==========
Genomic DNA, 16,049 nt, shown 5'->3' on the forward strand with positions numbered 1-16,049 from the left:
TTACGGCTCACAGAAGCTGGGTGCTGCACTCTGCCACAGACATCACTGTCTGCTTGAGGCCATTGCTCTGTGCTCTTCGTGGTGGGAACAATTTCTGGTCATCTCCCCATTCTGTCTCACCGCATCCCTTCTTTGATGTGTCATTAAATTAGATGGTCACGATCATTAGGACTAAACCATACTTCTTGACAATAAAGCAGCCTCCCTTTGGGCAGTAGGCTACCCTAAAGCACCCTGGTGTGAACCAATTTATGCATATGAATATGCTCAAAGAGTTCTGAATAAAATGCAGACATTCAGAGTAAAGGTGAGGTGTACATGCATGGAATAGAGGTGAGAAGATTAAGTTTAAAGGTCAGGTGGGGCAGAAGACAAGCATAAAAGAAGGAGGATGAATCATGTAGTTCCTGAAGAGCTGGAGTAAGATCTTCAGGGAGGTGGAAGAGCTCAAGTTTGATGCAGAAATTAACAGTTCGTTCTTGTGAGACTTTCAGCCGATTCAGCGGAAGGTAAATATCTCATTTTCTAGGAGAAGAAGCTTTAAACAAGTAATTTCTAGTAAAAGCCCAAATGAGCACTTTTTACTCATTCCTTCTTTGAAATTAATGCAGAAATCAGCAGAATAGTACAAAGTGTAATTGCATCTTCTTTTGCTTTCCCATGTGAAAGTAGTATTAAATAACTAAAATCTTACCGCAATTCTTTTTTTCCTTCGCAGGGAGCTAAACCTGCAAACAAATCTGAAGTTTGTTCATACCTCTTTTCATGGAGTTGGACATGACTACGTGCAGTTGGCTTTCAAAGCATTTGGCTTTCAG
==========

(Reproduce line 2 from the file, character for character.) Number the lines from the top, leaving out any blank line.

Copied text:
TTACGGCTCACAGAAGCTGGGTGCTGCACTCTGCCACAGACATCACTGTCTGCTTGAGGCCATTGCTCTGTGCTCTTCGTGGTGGGAACAATTTCTGGTCATCTCCCCATTCTGTCTCACCGCATCCCTTCTTTGATGTGTCATTAAATTAGATGGTCACGATCATTAGGACTAAACCATACTTCTTGACAATAAAGCAGCCTCCCTTTGGGCAGTAGGCTACCCTAAAGCACCCTGGTGTGAACCAATTTATGCATATGAATATGCTCAAAGAGTTCTGAATAAAATGCAGACATTCAGAGTAAAGGTGAGGTGTACATGCATGGAATAGAGGTGAGAAGATTAAGTTTAAAGGTCAGGTGGGGCAGAAGACAAGCATAAAAGAAGGAGGATGAATCATGTAGTTCCTGAAGAGCTGGAGTAAGATCTTCAGGGAGGTGGAAGAGCTCAAGTTTGATGCAGAAATTAACAGTTCGTTCTTGTGAGACTTTCAGCCGATTCAGCGGAAGGTAAATATCTCATTTTCTAGGAGAAGAAGCTTTAAACAAGTAATTTCTAGTAAAAGCCCAAATGAGCACTTTTTACTCATTCCTTCTTTGAAATTAATGCAGAAATCAGCAGAATAGTACAAAGTGTAATTGCATCTTCTTTTGCTTTCCCATGTGAAAGTAGTATTAAATAACTAAAATCTTACCGCAATTCTTTTTTTCCTTCGCAGGGAGCTAAACCTGCAAACAAATCTGAAGTTTGTTCATACCTCTTTTCATGGAGTTGGACATGACTACGTGCAGTTGGCTTTCAAAGCATTTGGCTTTCAG